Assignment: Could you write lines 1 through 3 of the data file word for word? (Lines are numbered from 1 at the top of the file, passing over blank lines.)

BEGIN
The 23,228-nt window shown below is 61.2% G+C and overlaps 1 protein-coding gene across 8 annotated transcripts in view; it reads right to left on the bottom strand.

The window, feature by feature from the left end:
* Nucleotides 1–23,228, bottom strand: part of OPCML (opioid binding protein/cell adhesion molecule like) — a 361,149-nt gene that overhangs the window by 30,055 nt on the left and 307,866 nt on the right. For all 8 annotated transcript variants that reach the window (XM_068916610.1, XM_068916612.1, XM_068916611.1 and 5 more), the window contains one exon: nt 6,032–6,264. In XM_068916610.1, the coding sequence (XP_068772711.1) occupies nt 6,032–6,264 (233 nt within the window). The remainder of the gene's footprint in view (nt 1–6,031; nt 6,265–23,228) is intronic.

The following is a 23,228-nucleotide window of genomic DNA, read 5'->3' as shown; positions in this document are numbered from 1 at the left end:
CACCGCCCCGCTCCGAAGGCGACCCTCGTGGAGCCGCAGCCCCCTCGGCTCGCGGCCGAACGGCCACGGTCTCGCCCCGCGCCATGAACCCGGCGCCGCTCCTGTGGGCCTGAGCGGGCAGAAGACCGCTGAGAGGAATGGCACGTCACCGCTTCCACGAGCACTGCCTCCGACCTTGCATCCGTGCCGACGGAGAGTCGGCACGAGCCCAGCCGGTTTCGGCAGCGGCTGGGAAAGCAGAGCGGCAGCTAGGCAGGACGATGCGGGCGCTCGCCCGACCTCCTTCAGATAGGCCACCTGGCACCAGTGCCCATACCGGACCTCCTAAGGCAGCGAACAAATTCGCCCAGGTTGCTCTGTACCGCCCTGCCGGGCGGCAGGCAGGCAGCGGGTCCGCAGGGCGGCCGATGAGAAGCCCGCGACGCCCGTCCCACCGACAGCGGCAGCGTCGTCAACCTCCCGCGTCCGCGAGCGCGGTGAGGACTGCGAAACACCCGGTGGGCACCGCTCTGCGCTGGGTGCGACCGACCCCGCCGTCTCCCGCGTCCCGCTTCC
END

The 23,228-nt window shown below is 61.2% G+C and overlaps 1 protein-coding gene across 8 annotated transcripts in view; it reads right to left on the bottom strand.

The window, feature by feature from the left end:
* Nucleotides 1–23,228, bottom strand: part of OPCML (opioid binding protein/cell adhesion molecule like) — a 361,149-nt gene that overhangs the window by 30,055 nt on the left and 307,866 nt on the right. For all 8 annotated transcript variants that reach the window (XM_068916610.1, XM_068916612.1, XM_068916611.1 and 5 more), the window contains one exon: nt 6,032–6,264. In XM_068916610.1, the coding sequence (XP_068772711.1) occupies nt 6,032–6,264 (233 nt within the window). The remainder of the gene's footprint in view (nt 1–6,031; nt 6,265–23,228) is intronic.